JetStar production totaled 204 aircraft by final delivery in 1978. Most original JetStars have been retired, but many 731 JetStars and JetStar IIs are still flying in various roles, mainly as corporate and private jets.
The JetStar has a fairly typical business jet layout, with a swept wing and a cruciform tail. The wing has a 30° sweepback and features large fuel tanks at about half-span, extending some distance in front and behind the wing. The wings hold 10,000 pounds of fuel, and each slipper tank holds 4,000 pounds of fuel for a total fuel load when topped off of 18,000 pounds. The wing also includes slats along the front of the wing outboard of the tanks (these leading edge slats reduces the stalling speed by an additional three knots), while double-slotted trailing-edge flaps span the entire rear surface, inboard of the ailerons. The wing incorporates inflateable rubber de-icing boots for the removal of accumulated in-flight ice. The horizontal stabilizer is mounted about half way up the vertical stabilizer to keep it clear of the jetwash. One feature is that trim is provided by pivoting the entire vertical stabilizer, which leaves a distinctive unpainted area at that base of the fin that is noticeable in most pictures. This arrangement, called a flying stabilizer, is now standard on most larger airplanes. The Jetstar does not have any tail deicing capability, nor was it required for certification. A speed brake is located on the underside of the fuselage to aid deceleration for landing. The original prototypes used a tricycle landing gear with one wheel per leg, but after an accident in 1962 the nose gear was modified with two tires.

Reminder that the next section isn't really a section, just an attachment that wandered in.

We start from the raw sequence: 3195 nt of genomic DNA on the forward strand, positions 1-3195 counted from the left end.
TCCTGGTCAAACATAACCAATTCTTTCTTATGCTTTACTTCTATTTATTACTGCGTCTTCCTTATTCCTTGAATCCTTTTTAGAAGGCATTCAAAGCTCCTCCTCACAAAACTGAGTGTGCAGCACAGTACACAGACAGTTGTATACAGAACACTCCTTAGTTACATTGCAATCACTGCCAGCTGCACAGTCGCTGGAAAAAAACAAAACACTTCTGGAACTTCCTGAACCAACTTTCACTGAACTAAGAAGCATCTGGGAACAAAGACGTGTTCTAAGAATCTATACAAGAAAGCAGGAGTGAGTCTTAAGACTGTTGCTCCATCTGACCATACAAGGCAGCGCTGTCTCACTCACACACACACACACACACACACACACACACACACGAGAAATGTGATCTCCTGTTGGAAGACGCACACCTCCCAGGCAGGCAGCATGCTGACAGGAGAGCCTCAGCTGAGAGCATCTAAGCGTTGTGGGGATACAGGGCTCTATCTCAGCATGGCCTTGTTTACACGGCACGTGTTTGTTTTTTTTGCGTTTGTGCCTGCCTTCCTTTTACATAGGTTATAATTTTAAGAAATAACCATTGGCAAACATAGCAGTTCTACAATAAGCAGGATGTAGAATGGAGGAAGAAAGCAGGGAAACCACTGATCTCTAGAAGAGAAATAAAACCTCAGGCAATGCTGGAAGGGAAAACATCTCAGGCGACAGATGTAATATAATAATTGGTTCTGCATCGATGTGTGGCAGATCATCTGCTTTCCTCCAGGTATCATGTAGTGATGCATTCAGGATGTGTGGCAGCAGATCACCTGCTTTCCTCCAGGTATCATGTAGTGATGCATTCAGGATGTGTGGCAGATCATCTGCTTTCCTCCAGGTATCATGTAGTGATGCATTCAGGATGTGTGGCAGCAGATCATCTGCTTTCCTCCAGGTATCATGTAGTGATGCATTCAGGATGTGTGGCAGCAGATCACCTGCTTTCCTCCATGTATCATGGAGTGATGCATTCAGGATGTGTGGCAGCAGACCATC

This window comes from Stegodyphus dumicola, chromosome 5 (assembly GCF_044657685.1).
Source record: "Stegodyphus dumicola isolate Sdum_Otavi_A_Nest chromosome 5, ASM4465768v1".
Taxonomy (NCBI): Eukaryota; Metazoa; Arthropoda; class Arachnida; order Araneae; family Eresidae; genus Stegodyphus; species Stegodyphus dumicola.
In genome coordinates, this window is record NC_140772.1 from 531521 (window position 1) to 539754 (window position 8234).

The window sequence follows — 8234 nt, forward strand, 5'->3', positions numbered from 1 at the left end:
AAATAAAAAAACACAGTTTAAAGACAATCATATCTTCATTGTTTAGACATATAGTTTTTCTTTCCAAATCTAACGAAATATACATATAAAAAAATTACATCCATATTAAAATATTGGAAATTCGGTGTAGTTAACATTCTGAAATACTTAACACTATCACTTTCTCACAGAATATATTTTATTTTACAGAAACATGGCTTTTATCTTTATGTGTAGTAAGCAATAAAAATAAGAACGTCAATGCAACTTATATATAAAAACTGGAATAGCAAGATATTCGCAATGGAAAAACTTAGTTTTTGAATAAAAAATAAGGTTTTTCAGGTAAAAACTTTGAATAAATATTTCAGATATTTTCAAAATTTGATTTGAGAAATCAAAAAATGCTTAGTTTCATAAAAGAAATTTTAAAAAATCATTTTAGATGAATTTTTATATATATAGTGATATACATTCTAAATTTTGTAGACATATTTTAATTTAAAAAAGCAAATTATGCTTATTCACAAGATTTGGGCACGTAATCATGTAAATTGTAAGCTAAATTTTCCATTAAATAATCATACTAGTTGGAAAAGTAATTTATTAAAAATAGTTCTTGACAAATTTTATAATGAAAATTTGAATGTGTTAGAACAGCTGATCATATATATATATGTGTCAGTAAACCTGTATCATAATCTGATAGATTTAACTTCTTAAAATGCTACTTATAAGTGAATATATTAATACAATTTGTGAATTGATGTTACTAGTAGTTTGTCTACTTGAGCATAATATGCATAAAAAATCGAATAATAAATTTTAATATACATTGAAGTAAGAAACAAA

The JetStar is a relatively heavy aircraft for its class, at 42,500 lb (19,278 kg). Maximum cruising speed is Mach 0.8, or 567 mph (912 km/h) at 21,000 ft (6,401 m). Range is typically quoted as 2,500 mi (4,023 km) with a 3,500 lb (1,588 kg) payload. Typically interiors feature seating for eight with a full-sized lavatory, or a slightly denser arrangement for ten. The JetStar is one of the few aircraft of its class that allowed a person to walk upright in the cabin, although to do this the aisle was sunk slightly so that the seats were raised on either side. The windows are relatively large.
The JetStar II is generally similar, with a number of detail changes. The cockpit area has somewhat more "modern" looking nose and window arrangement, larger engines, and most notably, the fuel tanks are larger and sit with their upper surfaces flush with the wing, rather than being centered on it.
- JetStar I
- Business, executive transport aircraft, with accommodation for a crew of two and ten passengers, powered by four 3,300 lbf (14.7 kN) thrust Pratt & Whitney JT12A-8 turbojet engines.
- JetStar II
- New production version, powered by four 3,700 lbf (16.5 kN) thrust Garrett TFE731-3 turbofan engines, and fitted with revised external fuel tanks, 40 built.
- JetStar 731
- Modified version, fitted with four Garrett TFE731-1 turbofan engines, and equipped with redesigned external fuel tanks.
- Flight inspection aircraft for the US Air Force, similar to the JetStar I, five built.
- Passenger, cargo transport aircraft for the US Air Force, similar to the C-140A, five built.
- VIP transport aircraft for the US Air Force, similar to the C-140B, six built.
- Two JetStar 6s were ordered by the United States Navy, originally designated UV-1, but not delivered.